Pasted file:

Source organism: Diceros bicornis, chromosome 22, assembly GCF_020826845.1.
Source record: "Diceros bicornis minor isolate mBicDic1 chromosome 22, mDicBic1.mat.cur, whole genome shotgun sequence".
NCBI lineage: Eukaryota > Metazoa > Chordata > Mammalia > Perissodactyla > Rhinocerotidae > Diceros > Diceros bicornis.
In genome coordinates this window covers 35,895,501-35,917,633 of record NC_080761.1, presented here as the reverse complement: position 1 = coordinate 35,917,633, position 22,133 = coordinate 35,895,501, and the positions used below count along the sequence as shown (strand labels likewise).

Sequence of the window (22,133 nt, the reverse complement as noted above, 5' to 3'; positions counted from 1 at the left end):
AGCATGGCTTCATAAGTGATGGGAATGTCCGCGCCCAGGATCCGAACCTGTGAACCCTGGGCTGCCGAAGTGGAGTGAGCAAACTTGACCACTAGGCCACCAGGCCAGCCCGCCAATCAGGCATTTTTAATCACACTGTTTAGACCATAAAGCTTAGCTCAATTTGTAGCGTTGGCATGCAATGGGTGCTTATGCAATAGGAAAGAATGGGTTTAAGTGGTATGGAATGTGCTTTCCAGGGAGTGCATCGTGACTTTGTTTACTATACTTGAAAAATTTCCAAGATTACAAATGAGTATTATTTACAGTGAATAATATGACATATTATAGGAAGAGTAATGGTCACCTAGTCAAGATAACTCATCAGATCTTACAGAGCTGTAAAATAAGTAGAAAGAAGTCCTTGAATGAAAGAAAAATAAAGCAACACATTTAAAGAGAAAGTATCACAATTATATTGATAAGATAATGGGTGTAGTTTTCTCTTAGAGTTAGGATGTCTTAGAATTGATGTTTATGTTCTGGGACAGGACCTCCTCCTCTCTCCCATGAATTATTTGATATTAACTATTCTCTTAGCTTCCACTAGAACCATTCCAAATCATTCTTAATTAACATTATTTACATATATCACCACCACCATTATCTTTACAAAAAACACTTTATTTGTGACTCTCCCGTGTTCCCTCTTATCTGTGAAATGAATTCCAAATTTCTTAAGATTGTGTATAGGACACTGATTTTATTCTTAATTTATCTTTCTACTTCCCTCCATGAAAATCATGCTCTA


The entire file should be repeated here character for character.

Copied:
Source organism: Diceros bicornis, chromosome 22, assembly GCF_020826845.1.
Source record: "Diceros bicornis minor isolate mBicDic1 chromosome 22, mDicBic1.mat.cur, whole genome shotgun sequence".
NCBI lineage: Eukaryota > Metazoa > Chordata > Mammalia > Perissodactyla > Rhinocerotidae > Diceros > Diceros bicornis.
In genome coordinates this window covers 35,895,501-35,917,633 of record NC_080761.1, presented here as the reverse complement: position 1 = coordinate 35,917,633, position 22,133 = coordinate 35,895,501, and the positions used below count along the sequence as shown (strand labels likewise).

Sequence of the window (22,133 nt, the reverse complement as noted above, 5' to 3'; positions counted from 1 at the left end):
AGCATGGCTTCATAAGTGATGGGAATGTCCGCGCCCAGGATCCGAACCTGTGAACCCTGGGCTGCCGAAGTGGAGTGAGCAAACTTGACCACTAGGCCACCAGGCCAGCCCGCCAATCAGGCATTTTTAATCACACTGTTTAGACCATAAAGCTTAGCTCAATTTGTAGCGTTGGCATGCAATGGGTGCTTATGCAATAGGAAAGAATGGGTTTAAGTGGTATGGAATGTGCTTTCCAGGGAGTGCATCGTGACTTTGTTTACTATACTTGAAAAATTTCCAAGATTACAAATGAGTATTATTTACAGTGAATAATATGACATATTATAGGAAGAGTAATGGTCACCTAGTCAAGATAACTCATCAGATCTTACAGAGCTGTAAAATAAGTAGAAAGAAGTCCTTGAATGAAAGAAAAATAAAGCAACACATTTAAAGAGAAAGTATCACAATTATATTGATAAGATAATGGGTGTAGTTTTCTCTTAGAGTTAGGATGTCTTAGAATTGATGTTTATGTTCTGGGACAGGACCTCCTCCTCTCTCCCATGAATTATTTGATATTAACTATTCTCTTAGCTTCCACTAGAACCATTCCAAATCATTCTTAATTAACATTATTTACATATATCACCACCACCATTATCTTTACAAAAAACACTTTATTTGTGACTCTCCCGTGTTCCCTCTTATCTGTGAAATGAATTCCAAATTTCTTAAGATTGTGTATAGGACACTGATTTTATTCTTAATTTATCTTTCTACTTCCCTCCATGAAAATCATGCTCTA